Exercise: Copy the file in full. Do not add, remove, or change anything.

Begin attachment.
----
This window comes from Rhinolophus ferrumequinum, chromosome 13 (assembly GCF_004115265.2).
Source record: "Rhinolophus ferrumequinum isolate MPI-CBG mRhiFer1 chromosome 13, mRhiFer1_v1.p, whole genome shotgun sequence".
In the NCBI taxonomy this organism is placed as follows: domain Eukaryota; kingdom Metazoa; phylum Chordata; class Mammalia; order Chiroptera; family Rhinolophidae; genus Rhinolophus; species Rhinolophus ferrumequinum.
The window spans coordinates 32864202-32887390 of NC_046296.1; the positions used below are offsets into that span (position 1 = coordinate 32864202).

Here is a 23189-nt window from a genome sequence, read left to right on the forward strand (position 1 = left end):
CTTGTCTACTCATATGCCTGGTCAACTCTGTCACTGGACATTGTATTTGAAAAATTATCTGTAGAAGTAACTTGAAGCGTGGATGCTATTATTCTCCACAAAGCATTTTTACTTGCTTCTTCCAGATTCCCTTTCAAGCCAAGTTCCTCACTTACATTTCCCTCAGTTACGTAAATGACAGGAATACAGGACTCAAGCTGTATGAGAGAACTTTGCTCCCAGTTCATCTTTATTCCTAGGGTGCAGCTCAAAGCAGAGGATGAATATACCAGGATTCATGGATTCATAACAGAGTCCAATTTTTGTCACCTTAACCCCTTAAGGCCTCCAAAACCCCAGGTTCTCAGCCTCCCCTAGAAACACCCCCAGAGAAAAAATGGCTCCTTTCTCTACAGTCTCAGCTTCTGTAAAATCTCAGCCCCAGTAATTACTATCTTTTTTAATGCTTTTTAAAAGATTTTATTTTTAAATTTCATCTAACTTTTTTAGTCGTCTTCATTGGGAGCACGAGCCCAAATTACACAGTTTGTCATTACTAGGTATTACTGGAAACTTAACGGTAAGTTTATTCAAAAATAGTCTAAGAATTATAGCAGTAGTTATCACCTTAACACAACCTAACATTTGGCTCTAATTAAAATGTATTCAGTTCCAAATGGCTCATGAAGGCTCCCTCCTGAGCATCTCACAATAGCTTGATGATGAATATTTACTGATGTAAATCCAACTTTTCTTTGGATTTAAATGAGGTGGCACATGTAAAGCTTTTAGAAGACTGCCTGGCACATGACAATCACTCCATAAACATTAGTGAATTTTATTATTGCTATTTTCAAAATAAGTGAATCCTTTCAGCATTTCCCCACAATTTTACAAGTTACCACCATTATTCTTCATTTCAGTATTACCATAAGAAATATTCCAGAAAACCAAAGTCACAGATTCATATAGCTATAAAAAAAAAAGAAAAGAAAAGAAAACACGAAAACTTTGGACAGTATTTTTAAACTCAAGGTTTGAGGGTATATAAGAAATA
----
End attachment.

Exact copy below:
This window comes from Rhinolophus ferrumequinum, chromosome 13 (assembly GCF_004115265.2).
Source record: "Rhinolophus ferrumequinum isolate MPI-CBG mRhiFer1 chromosome 13, mRhiFer1_v1.p, whole genome shotgun sequence".
In the NCBI taxonomy this organism is placed as follows: domain Eukaryota; kingdom Metazoa; phylum Chordata; class Mammalia; order Chiroptera; family Rhinolophidae; genus Rhinolophus; species Rhinolophus ferrumequinum.
The window spans coordinates 32864202-32887390 of NC_046296.1; the positions used below are offsets into that span (position 1 = coordinate 32864202).

Here is a 23189-nt window from a genome sequence, read left to right on the forward strand (position 1 = left end):
CTTGTCTACTCATATGCCTGGTCAACTCTGTCACTGGACATTGTATTTGAAAAATTATCTGTAGAAGTAACTTGAAGCGTGGATGCTATTATTCTCCACAAAGCATTTTTACTTGCTTCTTCCAGATTCCCTTTCAAGCCAAGTTCCTCACTTACATTTCCCTCAGTTACGTAAATGACAGGAATACAGGACTCAAGCTGTATGAGAGAACTTTGCTCCCAGTTCATCTTTATTCCTAGGGTGCAGCTCAAAGCAGAGGATGAATATACCAGGATTCATGGATTCATAACAGAGTCCAATTTTTGTCACCTTAACCCCTTAAGGCCTCCAAAACCCCAGGTTCTCAGCCTCCCCTAGAAACACCCCCAGAGAAAAAATGGCTCCTTTCTCTACAGTCTCAGCTTCTGTAAAATCTCAGCCCCAGTAATTACTATCTTTTTTAATGCTTTTTAAAAGATTTTATTTTTAAATTTCATCTAACTTTTTTAGTCGTCTTCATTGGGAGCACGAGCCCAAATTACACAGTTTGTCATTACTAGGTATTACTGGAAACTTAACGGTAAGTTTATTCAAAAATAGTCTAAGAATTATAGCAGTAGTTATCACCTTAACACAACCTAACATTTGGCTCTAATTAAAATGTATTCAGTTCCAAATGGCTCATGAAGGCTCCCTCCTGAGCATCTCACAATAGCTTGATGATGAATATTTACTGATGTAAATCCAACTTTTCTTTGGATTTAAATGAGGTGGCACATGTAAAGCTTTTAGAAGACTGCCTGGCACATGACAATCACTCCATAAACATTAGTGAATTTTATTATTGCTATTTTCAAAATAAGTGAATCCTTTCAGCATTTCCCCACAATTTTACAAGTTACCACCATTATTCTTCATTTCAGTATTACCATAAGAAATATTCCAGAAAACCAAAGTCACAGATTCATATAGCTATAAAAAAAAAAGAAAAGAAAAGAAAACACGAAAACTTTGGACAGTATTTTTAAACTCAAGGTTTGAGGGTATATAAGAAATA